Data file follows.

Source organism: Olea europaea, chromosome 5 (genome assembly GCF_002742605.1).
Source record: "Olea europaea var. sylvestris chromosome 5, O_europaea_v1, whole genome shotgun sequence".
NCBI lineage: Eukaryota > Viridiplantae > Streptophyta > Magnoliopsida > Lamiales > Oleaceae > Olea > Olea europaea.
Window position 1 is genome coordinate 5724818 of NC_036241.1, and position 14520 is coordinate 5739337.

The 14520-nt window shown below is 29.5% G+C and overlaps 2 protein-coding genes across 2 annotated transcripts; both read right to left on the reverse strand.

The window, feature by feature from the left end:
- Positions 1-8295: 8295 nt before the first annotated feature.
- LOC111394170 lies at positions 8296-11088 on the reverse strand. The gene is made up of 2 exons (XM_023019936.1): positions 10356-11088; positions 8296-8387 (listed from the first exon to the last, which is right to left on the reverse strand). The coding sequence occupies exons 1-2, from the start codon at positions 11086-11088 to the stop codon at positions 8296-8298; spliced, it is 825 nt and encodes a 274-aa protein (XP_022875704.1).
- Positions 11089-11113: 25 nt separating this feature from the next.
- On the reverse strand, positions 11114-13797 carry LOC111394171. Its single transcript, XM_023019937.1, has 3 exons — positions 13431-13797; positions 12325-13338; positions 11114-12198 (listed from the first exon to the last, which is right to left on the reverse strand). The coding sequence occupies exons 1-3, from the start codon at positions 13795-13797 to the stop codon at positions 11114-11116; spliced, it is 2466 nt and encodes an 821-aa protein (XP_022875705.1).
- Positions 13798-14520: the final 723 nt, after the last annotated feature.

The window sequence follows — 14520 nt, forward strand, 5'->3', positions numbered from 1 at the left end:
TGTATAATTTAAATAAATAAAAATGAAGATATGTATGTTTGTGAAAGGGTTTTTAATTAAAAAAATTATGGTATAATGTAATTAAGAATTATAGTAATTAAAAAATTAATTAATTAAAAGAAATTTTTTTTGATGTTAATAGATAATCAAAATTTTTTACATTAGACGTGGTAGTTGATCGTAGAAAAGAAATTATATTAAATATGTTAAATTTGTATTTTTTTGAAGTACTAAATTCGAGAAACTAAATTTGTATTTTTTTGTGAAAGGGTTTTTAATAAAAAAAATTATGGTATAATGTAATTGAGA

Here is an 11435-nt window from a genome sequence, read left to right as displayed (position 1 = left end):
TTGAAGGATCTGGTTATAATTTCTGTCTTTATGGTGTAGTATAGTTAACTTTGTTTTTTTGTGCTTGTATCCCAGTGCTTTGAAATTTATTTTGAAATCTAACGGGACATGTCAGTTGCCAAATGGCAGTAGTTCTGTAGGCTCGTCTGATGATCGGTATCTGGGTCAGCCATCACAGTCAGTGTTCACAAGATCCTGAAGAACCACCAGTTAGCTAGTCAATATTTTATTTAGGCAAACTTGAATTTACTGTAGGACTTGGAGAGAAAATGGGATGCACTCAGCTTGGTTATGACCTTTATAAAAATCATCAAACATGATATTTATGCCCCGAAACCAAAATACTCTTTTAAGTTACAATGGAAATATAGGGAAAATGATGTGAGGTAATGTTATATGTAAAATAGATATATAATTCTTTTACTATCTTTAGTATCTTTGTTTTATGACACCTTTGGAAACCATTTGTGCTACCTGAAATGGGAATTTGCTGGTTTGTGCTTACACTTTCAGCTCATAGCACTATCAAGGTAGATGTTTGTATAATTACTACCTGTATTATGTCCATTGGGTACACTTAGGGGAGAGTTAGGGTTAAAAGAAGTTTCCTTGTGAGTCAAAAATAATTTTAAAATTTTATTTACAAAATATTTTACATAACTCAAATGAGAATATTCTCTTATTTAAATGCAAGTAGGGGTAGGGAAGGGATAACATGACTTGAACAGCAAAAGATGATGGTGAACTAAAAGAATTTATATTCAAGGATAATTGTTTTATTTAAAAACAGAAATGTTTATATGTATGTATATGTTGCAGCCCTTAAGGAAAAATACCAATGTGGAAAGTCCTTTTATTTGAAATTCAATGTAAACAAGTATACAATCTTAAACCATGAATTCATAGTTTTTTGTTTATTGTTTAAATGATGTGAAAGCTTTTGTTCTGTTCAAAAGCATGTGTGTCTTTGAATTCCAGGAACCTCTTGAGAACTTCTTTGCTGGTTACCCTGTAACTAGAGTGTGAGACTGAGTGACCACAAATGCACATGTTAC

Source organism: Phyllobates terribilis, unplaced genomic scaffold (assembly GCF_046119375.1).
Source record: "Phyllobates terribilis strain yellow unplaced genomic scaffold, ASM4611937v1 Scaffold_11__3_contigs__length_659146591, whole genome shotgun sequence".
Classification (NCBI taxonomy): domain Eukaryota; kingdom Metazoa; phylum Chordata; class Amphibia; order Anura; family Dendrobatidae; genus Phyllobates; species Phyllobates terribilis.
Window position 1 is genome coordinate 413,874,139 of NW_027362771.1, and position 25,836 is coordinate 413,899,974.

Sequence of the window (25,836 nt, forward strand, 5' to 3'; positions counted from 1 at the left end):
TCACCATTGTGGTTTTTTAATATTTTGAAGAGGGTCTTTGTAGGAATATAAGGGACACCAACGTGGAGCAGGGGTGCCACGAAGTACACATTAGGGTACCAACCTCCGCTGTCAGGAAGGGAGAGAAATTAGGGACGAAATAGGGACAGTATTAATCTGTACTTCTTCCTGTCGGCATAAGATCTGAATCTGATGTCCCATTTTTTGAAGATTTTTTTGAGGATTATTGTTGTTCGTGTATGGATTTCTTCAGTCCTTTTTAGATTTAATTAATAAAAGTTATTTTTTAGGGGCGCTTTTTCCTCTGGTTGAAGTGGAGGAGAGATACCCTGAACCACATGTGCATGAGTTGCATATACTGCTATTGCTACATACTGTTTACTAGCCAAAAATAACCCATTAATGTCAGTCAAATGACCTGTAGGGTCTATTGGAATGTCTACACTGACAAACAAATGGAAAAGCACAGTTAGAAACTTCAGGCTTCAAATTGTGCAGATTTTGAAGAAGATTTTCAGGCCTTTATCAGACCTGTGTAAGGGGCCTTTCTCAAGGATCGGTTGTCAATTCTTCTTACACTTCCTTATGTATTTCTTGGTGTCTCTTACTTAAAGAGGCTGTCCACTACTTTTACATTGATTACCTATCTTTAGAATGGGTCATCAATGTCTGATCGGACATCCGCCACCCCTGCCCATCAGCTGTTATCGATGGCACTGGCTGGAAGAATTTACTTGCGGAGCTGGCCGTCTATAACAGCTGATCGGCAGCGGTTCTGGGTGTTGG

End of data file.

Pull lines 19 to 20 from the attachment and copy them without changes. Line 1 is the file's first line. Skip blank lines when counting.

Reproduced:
Window position 1 is genome coordinate 413,874,139 of NW_027362771.1, and position 25,836 is coordinate 413,899,974.

Sequence of the window (25,836 nt, forward strand, 5' to 3'; positions counted from 1 at the left end):